Real Betis – Real Madrid: Madrid Triumph In A Tactically Intriguing Tale Of Two Halves (1-2)
Quique Setién declined to return to a back five after drawing with Sociedad, allowing Real Madrid to cause mayhem with their high press and counterattacking skill. Things swung Betis’ way in the second half, before one of their former stars came back to snatch their souls at the death.
Tactical analysis by Om Arvind.
There should have been no debate as to whether Real Madrid had gotten worse under Santiago Solari, but not all fans had been convinced. Narrow victories in the league and morale boosting wins in the Club World Cup and Copa del Rey had blinded many to Madrid’s poor process and horrible underlying numbers.
And then came the loss against Real Sociedad.
Ironically, though Madrid probably deserved to get a result from that game, the 2-0 loss finally turned most Madridistas against their manager. As a result, all the pressure was on Solari coming into his first big test in LaLiga – Real Betis.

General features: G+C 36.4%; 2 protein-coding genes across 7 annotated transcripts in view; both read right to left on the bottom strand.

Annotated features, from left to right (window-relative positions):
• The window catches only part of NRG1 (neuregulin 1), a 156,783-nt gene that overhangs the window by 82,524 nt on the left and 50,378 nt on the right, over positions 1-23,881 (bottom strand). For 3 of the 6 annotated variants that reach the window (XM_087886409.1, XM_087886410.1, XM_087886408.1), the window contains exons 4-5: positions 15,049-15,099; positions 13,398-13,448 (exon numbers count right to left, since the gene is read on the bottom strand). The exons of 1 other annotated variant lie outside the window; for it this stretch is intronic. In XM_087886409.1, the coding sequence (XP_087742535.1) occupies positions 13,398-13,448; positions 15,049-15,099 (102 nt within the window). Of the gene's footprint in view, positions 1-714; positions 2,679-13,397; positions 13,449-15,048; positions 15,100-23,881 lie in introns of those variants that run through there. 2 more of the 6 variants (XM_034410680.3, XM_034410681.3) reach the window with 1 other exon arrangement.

The Real Madrid manager reacted to the challenge by making drastic changes. He ditched his 4-3-3 formation for a 5-3-2 / 3-5-2 structure. Youngster Vinícius Júnior started up top next to Karim Benzema, Nacho became the extra man in the back line, and 22-year-old Sergio Reguilón replaced veteran Marcelo at left wing-back.
Real Betis manager Quique Setién also had a crucial decision to make in regard to his back line. For most of the season, he has gone with the 3-4-3 / 5-2-3 formation that turned Betis’ season around in 2017/18. Recently, that changed to a 5-3-2 / 3-5-2 shape, before Setién eventually decided to switch to a 4-3-3 formation against Real Sociedad, after a loss to Huesca last week.
Setién stuck with the back four against Real Madrid and kept almost the exact same eleven that played against Real Sociedad in the Copa del Rey. Starting goalkeeper Pau López was the only player who came into the side, replacing backup Joel Robles.